Anonymous Coward says:

Ross Ulbricht — sentenced to two life sentences for running a dark web drug marketplace ** — has just had his appeal rejected

** AND ORDERING MULTIPLE FUCKING MURDERS

.

This indictment of the public is no more reasonable than the sentence handed to Ulbricht

YES, WHAT AN UNREASONABLE SENTENCE FOR SOMEONE WHO ORDERED MULTIPLE FUCKING MURDERS

.

"Oh, such a travesty of justice."
"Oh, what an unreasonable sentence."
–Tim Cushing
meh, let’s put this minor footnote at the bottom of the article.
"HE ORDERED MULTIPLE FUCKING MURDERS."

Anonymous Coward says:

Re: The evidence for attempted murder wasn't presented at trial.

The only evidence/testimony that linked Ulbricht to the alleged murder plots came from the law enforcement officer(s)[1]that were later convicted of stealing bitcoin from the silk road site and of selling information about the ongoing criminal investigation to the site’s operators. The credibility problems for evidence from those sources forced the prosecution to drop the attempted murder charges, but they then used that deeply flawed testimony, which Ulbricht never had a chance to challenge, as part of the sentencing.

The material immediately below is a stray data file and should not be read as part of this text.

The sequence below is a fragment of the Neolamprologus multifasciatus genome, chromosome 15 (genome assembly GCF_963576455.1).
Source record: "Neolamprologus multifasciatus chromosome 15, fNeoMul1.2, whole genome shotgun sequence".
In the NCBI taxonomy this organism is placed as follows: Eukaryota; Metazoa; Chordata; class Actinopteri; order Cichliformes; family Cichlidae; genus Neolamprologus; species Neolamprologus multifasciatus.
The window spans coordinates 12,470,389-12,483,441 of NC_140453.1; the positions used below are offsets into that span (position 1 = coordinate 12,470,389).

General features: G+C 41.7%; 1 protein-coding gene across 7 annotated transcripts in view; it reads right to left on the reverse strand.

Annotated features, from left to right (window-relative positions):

This loophole where the sentencing guidelines allow for consideration of evidence that wouldn’t be allowed in trial is deeply troubling from a due process standpoint and has been repeatedly abused.

The FBI also appears to have used parallel construction to gin up technically unconvincing evidence for how they located the servers with some very convincing arguments from skeptics that the real source of the location was from NSA.